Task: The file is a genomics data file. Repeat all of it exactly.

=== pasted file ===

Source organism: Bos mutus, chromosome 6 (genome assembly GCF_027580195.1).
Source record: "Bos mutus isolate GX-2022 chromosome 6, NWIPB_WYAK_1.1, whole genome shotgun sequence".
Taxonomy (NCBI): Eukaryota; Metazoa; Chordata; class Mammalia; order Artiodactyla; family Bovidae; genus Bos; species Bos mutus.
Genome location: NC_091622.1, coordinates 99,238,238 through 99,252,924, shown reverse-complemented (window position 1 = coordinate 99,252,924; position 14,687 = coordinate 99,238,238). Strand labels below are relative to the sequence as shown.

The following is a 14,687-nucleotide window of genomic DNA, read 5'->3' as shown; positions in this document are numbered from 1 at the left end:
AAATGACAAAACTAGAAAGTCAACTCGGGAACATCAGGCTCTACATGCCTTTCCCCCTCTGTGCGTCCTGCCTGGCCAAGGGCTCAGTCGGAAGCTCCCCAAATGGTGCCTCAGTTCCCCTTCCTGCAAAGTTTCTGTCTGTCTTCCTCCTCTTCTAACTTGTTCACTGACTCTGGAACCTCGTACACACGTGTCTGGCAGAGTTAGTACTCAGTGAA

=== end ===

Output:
Source organism: Bos mutus, chromosome 6 (genome assembly GCF_027580195.1).
Source record: "Bos mutus isolate GX-2022 chromosome 6, NWIPB_WYAK_1.1, whole genome shotgun sequence".
Taxonomy (NCBI): Eukaryota; Metazoa; Chordata; class Mammalia; order Artiodactyla; family Bovidae; genus Bos; species Bos mutus.
Genome location: NC_091622.1, coordinates 99,238,238 through 99,252,924, shown reverse-complemented (window position 1 = coordinate 99,252,924; position 14,687 = coordinate 99,238,238). Strand labels below are relative to the sequence as shown.

The following is a 14,687-nucleotide window of genomic DNA, read 5'->3' as shown; positions in this document are numbered from 1 at the left end:
AAATGACAAAACTAGAAAGTCAACTCGGGAACATCAGGCTCTACATGCCTTTCCCCCTCTGTGCGTCCTGCCTGGCCAAGGGCTCAGTCGGAAGCTCCCCAAATGGTGCCTCAGTTCCCCTTCCTGCAAAGTTTCTGTCTGTCTTCCTCCTCTTCTAACTTGTTCACTGACTCTGGAACCTCGTACACACGTGTCTGGCAGAGTTAGTACTCAGTGAA